• ssl — enables SSL/TLS for both IRISDriver and IRISDataSource (see “Using SSL/TLS with InterSystems IRIS” in the Security Administration Guide). Valid values are true and false. If not set, it defaults to false.

Each of these optional URL parameters can be defined individually, without specifying the others. For example, the following URL sets only the required parameters and the nodelay option:

   jdbc:IRIS://127.0.0.1:1972/User/::false
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Other connection properties can be specified by passing them to DriverManager in a Properties object (see “Using DriverManager to Connect”).

Using IRISDataSource to Connect

Use com.intersystems.jdbc.IRISDataSource to load the driver and then create the java.sql.Connection object. This is the preferred method for connecting to a database and is fully supported by InterSystems IRIS.

Opening a connection with IRISDataSource

The following example loads the driver, and then uses IRISDataSource to create the connection and specify username and password:

  try{
    IRISDataSource ds = new IRISDataSource();
    ds.setURL("jdbc:IRIS://127.0.0.1:1972/User");
    ds.setUser("_system");
    ds.setPassword("SYS");
    Connection dbconnection = ds.getConnection();
  }
catch (SQLException e){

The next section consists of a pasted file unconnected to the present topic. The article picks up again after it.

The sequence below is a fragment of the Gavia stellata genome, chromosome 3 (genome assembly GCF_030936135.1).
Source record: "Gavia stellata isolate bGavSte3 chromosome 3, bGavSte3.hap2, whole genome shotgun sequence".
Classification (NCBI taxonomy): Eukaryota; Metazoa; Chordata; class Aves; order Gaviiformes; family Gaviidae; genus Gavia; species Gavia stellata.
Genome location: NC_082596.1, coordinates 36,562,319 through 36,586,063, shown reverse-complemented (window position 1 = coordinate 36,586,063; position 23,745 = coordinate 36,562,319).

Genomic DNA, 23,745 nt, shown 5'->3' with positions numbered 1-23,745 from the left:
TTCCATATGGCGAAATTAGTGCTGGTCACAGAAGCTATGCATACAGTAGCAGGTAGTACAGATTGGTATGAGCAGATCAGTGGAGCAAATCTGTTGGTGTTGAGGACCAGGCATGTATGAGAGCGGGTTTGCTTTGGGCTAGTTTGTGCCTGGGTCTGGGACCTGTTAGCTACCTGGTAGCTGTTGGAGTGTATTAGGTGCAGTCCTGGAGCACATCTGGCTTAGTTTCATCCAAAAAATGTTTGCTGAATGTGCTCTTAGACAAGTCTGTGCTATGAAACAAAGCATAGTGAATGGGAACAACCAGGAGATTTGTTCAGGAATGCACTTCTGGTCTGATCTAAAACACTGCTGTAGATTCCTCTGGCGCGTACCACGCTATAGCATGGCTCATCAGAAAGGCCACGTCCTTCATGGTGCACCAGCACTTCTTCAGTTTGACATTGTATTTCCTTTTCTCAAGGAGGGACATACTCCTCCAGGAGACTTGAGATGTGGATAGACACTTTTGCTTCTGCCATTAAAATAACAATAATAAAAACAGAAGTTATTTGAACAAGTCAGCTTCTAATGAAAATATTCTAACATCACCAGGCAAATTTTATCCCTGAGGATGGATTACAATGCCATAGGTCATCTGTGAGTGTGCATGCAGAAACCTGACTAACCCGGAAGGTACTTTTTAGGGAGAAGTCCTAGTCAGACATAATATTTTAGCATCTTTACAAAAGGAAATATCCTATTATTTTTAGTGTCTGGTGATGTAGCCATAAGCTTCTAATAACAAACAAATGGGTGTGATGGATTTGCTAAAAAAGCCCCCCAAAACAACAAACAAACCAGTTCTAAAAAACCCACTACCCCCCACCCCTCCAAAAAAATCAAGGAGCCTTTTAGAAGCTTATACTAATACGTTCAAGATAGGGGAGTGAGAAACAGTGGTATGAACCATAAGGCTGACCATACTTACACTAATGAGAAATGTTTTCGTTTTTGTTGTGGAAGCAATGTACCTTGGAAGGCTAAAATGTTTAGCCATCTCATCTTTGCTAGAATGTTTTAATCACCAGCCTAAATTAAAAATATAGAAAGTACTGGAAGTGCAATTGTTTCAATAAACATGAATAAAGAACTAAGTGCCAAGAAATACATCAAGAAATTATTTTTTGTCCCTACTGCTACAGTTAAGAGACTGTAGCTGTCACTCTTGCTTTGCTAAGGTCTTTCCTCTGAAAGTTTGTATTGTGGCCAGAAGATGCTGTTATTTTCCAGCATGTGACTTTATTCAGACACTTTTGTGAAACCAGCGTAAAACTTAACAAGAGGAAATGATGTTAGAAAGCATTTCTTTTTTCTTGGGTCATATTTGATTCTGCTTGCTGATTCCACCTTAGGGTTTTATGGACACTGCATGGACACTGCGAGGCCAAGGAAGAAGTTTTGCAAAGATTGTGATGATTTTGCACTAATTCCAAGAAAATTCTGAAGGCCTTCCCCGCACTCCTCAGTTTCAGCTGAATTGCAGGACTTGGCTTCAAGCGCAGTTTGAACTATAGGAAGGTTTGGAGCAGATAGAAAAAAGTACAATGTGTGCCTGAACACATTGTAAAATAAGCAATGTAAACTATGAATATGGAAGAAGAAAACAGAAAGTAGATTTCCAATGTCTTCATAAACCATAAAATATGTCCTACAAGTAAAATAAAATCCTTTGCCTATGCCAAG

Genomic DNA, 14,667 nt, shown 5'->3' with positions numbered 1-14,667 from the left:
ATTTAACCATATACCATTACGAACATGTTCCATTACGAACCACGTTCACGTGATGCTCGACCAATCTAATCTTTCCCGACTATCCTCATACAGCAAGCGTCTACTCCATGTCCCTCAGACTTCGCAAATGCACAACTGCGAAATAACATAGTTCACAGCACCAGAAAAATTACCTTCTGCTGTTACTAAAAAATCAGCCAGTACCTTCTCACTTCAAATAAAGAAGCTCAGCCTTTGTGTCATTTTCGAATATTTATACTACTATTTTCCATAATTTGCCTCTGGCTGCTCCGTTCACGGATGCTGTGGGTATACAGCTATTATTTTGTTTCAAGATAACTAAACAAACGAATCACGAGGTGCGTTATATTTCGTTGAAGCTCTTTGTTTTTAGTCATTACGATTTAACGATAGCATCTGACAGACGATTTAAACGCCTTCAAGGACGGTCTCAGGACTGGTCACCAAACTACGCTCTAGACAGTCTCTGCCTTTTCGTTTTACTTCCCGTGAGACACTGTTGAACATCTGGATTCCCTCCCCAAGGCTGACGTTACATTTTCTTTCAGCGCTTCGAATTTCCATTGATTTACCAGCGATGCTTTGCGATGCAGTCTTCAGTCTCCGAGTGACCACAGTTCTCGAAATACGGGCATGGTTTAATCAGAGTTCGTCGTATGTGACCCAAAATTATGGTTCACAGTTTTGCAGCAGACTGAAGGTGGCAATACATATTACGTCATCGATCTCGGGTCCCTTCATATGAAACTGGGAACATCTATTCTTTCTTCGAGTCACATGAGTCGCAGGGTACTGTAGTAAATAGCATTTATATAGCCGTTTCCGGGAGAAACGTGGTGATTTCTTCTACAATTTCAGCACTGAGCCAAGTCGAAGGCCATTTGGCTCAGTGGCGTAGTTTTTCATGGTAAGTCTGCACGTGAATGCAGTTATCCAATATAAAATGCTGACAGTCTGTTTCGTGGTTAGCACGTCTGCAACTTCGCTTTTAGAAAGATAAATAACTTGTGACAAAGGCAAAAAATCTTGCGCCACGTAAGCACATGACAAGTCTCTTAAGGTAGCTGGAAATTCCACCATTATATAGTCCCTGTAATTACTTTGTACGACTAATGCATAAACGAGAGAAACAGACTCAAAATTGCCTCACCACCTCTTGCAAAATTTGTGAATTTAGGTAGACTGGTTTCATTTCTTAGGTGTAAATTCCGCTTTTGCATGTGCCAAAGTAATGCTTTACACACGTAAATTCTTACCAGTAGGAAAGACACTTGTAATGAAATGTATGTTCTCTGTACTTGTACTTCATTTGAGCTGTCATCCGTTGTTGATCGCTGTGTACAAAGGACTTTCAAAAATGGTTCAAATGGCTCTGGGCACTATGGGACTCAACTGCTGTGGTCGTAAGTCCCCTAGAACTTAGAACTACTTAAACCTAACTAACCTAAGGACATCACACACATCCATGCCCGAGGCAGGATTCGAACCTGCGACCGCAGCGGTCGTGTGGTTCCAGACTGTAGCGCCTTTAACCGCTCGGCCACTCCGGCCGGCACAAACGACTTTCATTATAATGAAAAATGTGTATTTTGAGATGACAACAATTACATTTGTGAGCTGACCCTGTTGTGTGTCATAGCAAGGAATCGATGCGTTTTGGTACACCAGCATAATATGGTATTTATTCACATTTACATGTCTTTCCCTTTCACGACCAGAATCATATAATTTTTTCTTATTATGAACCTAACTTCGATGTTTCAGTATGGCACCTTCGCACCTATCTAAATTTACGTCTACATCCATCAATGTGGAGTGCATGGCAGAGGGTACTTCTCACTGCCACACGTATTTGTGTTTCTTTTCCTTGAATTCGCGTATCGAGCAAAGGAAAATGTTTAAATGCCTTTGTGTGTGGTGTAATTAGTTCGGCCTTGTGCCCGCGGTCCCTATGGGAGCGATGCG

System.out.println(e.getMessage());
}
catch (ClassNotFoundException e){
  System.out.println(e.getMessage());
}
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This example deliberately uses the literal address, 127.0.0.1, rather than localhost. On any system where the hostname resolves the same for IPv4 and IPv6, Java may attempt to connect via IPv6 if you use localhost.

Note:

The IRISDataSource class provides an extended set of connection property accessors (such as setURL(), setUser() and setPassword() in this example). See “Class IRISDataSource” in the Quick Reference for a complete list of accessors, and see “Connection Parameter Options” later in this reference for more information on all connection properties

Using DriverManager to Connect

The DriverManager class can also be used to create a connection. The following code demonstrates one possible way to do so:

Class.forName ("com.intersystems.jdbc.IRISDriver").newInstance();